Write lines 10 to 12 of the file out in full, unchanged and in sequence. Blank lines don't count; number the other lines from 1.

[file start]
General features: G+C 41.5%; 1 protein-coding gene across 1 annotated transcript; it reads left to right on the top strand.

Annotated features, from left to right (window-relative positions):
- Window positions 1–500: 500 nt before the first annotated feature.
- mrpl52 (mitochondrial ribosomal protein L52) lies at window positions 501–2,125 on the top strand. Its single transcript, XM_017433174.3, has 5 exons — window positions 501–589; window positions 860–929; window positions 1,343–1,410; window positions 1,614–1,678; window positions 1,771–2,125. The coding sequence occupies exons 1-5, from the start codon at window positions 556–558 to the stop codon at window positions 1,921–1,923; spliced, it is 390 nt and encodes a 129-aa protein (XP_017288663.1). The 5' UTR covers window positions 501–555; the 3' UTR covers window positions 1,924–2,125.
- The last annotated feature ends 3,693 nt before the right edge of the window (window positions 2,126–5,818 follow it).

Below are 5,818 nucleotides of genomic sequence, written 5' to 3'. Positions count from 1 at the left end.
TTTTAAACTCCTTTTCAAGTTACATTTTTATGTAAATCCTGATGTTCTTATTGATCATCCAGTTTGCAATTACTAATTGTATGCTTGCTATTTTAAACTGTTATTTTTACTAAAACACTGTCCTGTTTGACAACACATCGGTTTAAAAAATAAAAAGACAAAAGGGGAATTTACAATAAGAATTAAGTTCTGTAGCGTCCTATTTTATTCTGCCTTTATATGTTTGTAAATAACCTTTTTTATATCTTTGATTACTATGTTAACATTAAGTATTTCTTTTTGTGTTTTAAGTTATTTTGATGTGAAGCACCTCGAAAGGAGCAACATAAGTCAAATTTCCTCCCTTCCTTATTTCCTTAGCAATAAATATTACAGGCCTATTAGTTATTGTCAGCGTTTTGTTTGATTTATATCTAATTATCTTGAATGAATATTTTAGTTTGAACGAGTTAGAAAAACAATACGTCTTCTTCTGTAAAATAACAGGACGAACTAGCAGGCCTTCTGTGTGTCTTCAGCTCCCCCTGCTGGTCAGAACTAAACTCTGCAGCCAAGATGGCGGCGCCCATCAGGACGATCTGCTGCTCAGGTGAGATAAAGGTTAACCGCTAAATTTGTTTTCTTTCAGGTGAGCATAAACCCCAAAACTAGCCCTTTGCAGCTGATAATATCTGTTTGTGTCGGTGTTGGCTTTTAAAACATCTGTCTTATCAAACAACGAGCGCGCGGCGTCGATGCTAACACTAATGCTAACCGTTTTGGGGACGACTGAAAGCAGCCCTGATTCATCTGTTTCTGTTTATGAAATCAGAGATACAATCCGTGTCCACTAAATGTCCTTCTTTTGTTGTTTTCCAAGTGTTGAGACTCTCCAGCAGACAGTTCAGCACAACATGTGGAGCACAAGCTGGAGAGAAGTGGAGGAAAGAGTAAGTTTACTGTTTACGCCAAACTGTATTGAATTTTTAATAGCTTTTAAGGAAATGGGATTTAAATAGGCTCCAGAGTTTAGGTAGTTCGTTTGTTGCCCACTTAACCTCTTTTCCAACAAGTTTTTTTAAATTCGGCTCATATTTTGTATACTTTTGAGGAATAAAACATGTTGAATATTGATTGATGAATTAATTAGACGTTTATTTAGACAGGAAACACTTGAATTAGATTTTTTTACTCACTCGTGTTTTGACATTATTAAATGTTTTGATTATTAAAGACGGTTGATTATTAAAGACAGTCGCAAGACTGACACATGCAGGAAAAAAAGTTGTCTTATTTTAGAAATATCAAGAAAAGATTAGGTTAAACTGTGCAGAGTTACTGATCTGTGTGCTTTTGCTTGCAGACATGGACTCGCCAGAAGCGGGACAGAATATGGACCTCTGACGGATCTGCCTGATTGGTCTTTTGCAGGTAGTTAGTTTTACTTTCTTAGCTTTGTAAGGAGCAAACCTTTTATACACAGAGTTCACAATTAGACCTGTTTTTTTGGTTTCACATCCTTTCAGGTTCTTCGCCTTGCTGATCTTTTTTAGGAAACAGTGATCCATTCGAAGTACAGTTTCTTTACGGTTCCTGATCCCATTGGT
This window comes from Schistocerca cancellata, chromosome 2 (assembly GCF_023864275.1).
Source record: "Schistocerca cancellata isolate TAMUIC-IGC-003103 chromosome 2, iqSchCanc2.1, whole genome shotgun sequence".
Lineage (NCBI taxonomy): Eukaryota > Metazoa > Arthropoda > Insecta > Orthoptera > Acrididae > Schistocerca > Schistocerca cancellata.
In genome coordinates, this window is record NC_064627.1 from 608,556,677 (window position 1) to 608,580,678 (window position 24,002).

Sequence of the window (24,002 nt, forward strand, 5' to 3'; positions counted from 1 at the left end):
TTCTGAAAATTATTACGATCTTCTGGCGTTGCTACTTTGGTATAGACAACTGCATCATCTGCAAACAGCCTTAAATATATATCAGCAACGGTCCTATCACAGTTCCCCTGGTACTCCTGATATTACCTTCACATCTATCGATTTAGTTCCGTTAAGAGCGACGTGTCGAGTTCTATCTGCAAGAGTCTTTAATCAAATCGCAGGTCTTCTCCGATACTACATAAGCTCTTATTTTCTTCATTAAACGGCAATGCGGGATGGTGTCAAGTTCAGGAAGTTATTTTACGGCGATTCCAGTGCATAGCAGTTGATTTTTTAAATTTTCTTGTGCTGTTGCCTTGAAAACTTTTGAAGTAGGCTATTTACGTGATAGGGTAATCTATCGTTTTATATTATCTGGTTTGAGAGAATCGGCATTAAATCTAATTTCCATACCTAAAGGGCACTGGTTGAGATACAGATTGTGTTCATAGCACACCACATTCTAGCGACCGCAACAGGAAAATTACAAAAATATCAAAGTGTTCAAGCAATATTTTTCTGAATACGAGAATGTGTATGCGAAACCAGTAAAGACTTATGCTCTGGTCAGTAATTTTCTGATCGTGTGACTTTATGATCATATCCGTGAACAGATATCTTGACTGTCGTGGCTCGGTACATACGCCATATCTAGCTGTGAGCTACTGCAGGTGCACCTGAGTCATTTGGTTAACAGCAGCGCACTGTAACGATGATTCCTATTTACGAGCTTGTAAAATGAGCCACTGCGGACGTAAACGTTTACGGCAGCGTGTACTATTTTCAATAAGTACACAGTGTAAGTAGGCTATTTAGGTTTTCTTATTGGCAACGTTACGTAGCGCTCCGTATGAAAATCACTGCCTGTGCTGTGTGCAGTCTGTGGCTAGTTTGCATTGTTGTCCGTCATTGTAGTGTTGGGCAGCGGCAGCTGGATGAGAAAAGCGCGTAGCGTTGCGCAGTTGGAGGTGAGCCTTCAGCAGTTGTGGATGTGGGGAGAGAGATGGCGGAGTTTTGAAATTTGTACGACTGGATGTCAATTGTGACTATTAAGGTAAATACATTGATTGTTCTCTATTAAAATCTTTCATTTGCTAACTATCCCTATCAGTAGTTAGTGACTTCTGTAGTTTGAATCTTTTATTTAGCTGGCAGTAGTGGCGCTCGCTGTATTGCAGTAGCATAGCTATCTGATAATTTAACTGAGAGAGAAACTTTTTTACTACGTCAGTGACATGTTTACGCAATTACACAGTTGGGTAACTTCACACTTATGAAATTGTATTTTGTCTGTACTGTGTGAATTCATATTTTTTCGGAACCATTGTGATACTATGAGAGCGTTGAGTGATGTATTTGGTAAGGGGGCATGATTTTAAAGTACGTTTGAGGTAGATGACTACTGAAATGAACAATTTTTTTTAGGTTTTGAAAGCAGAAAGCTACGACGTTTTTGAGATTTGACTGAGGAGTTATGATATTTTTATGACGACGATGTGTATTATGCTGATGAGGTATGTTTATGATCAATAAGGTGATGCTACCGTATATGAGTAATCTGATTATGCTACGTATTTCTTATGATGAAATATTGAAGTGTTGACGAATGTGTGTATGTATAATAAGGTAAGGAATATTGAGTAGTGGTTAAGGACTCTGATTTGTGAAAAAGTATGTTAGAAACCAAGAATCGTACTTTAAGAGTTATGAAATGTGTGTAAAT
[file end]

Lineage (NCBI taxonomy): Eukaryota > Metazoa > Arthropoda > Insecta > Orthoptera > Acrididae > Schistocerca > Schistocerca cancellata.
In genome coordinates, this window is record NC_064627.1 from 608,556,677 (window position 1) to 608,580,678 (window position 24,002).

Sequence of the window (24,002 nt, forward strand, 5' to 3'; positions counted from 1 at the left end):